Tag Archives: iOS

Not a Disaster, but Not Great, Either

I don’t think that Apple’s design for the app is completely wrong, I just think they need to modify it a bit. First, I’d move the Custom timer option to the top. Even if there are common timers you set, I would wager that most people want to set a custom one most of the time. I could be wrong, but if I’m not, this would make most people’s default interaction a little easier.

Next, I’d allow users to customize what their pre-set timers are. The idea of default timers is a good idea, but they should be less generic that what Apple is currently offering. By letting users set their own timers, they could ensure that this feature is as useful as possible for the most people.

(via Matt Birchler)

The title of Matt’s article is “The New Timer App in watchOS 3 is a Disaster.” Clearly, he wrote the title before he wrote the piece, as his conclusion is a bit less severe.

I faced a similar issue when I designed Fin, my own timer app. When I added presets, I tried to guess at what the most “common” needed timers would be. And I quickly figured out that everyone has different needs. So in the next version I added the ability to set your 12 presets to whatever you want.

I imagine Apple will do the same with the Timer app on the Watch. Maybe not in this version, but somewhere down the road. Still, Matt’s main point remains: Apple is trumpeting the “2-second” rule for the Watch, trying to minimize taps and scrolling everywhere throughout the system. But in this Timer app, they aren’t practicing what they are preaching.

They Gave Me a Few Ponies

Minutes before the WWDC keynote last week, I posted this on Twitter, in reaction to the already growing cynicism (the show hadn’t even started yet) in my timeline about what was to be announced.

Listening to the Apple community gripe about what they perceive to be too little excitement in keynote announcements drives me insane. People either perceive some announcements to be more exciting and important than they actually are (a slightly faster MacBook Pro – Whoop-de-doo!) or they dismiss actually groundbreaking breakthroughs (ResearchKit) as boring.

I get that hardware is more exciting for the Apple faithful than software (though I don’t know why), but I can also see that Apple has more important priorities than giving geeks new toys to buy every few months. But people judge everything Apple does based on how it effects their personal needs, rather than looking at what actually might help the company long term.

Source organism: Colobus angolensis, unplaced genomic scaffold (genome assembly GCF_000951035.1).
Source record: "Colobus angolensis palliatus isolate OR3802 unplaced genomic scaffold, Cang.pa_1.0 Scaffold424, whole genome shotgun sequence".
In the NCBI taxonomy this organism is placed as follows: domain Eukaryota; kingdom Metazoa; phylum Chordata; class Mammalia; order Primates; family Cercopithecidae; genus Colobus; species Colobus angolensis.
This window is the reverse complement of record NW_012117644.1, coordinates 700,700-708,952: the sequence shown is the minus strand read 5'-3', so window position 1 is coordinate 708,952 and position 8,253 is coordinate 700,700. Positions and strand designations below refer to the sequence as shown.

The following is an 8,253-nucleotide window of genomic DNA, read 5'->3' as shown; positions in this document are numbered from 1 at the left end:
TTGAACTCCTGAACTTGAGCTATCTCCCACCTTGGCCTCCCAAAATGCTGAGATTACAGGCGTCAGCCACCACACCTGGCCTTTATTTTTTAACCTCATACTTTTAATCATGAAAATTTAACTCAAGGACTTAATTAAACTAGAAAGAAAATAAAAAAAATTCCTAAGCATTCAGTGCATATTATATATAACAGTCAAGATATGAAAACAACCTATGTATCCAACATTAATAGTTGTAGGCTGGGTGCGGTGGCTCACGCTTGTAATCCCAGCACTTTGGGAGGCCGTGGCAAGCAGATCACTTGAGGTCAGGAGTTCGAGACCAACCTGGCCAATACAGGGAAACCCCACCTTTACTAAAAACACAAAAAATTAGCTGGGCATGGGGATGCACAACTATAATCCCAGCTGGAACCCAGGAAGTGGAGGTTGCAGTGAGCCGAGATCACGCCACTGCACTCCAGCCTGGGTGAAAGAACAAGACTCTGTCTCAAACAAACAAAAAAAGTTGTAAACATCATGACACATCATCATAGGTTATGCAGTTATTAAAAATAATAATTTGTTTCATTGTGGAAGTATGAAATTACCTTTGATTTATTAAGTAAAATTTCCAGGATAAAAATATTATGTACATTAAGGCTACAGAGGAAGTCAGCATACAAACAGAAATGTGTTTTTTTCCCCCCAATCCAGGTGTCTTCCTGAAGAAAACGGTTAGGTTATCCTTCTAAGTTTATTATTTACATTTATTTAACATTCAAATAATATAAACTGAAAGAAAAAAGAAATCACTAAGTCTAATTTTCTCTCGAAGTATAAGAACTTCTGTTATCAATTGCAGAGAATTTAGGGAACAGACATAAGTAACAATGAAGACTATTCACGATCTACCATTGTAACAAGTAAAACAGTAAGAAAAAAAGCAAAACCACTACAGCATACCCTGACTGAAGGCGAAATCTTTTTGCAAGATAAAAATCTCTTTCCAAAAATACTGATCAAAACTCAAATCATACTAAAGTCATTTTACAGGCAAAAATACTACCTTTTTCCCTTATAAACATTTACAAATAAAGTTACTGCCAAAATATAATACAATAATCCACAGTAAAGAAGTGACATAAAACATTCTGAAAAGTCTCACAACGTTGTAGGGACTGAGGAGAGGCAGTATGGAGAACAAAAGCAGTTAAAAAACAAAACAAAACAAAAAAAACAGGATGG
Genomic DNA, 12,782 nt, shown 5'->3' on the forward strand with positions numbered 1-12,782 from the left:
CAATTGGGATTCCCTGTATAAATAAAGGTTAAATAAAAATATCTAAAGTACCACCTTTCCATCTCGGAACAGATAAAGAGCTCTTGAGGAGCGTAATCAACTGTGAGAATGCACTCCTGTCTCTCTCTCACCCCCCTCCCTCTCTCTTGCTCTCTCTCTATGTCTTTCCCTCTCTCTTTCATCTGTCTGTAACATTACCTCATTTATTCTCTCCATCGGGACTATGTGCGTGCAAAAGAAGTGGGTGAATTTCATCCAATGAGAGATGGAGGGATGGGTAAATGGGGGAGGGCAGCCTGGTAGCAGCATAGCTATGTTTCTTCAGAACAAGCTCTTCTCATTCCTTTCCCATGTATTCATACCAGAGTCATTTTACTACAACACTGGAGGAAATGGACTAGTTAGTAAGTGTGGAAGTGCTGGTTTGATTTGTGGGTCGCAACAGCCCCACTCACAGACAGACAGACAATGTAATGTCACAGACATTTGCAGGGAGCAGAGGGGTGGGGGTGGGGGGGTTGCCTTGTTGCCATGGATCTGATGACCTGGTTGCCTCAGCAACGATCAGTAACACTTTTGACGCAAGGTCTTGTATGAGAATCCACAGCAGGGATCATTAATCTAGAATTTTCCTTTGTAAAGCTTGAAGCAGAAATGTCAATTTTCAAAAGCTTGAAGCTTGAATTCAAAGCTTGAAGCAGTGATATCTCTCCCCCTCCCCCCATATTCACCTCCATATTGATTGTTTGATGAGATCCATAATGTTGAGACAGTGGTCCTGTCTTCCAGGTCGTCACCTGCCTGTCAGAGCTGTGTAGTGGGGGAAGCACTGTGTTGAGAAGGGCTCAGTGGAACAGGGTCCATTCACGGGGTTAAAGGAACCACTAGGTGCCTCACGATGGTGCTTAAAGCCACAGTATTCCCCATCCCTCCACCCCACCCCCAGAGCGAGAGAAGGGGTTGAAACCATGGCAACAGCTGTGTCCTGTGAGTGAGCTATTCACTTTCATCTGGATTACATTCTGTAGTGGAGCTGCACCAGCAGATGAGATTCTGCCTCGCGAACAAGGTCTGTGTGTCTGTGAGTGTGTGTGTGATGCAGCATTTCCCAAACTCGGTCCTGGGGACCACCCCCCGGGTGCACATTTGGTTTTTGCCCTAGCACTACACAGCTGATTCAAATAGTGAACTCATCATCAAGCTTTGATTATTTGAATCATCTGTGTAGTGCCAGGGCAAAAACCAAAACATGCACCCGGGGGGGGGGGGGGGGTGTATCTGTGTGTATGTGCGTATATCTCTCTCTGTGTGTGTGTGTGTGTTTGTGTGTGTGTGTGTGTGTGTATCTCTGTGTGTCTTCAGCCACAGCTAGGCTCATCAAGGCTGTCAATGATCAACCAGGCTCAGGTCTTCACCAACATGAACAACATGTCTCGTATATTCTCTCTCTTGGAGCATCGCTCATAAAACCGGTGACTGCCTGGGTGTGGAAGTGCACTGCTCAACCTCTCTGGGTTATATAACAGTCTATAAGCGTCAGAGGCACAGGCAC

I figured reminding people that WWDC isn’t custom tailored to their personal whims might help slow down the rate of disappointed tweets I’d see later in the day. (Oh, who am I kidding? I just wanted to take a jab at them for my own amusement.)

But boy was I surprised when Apple actually did give me a couple of ponies during the show.

First up: Raise to wake/revised lock screen behavior in iOS 10. Readers will remember that I pontificated a while back for a few thousand words about the lock screen, which had become useless since the iPhone 6s gained faster Touch ID. I went as far as to call the immediate dismissal of the lock screen a bug in iOS 9. Clearly, Apple felt the same way. Not only can you now simply raise your phone up to activate the screen (eliminating the need to make an awkward stretch to the power button or use your thumbnail on the home button like a barbarian) but you must also now physically press home button down to unlock the phone, so you can’t lean your finger on the home button and accidentally dismiss the lock notifications. I can now read my lock screen again, and yet my phone can be unlocked just as fast as before. I couldn’t be more pleased about this.

Second: Apple Watch. I made a list of what I was hoping for in the next version of watchOS. And Apple delivered on a good deal of it. New watch faces, more configurability on the current watch faces, auto-unlocking my MacBook, changing the power button functionality. But the most important thing they gave us all was speed. Keeping your ten favorite apps in memory so they don’t have to launch as often was a brilliant way to eliminate everyone’s biggest pet peeve with the Watch—and without requiring new hardware. It’s safe to say there will be a lot of happy Apple Watch users come fall.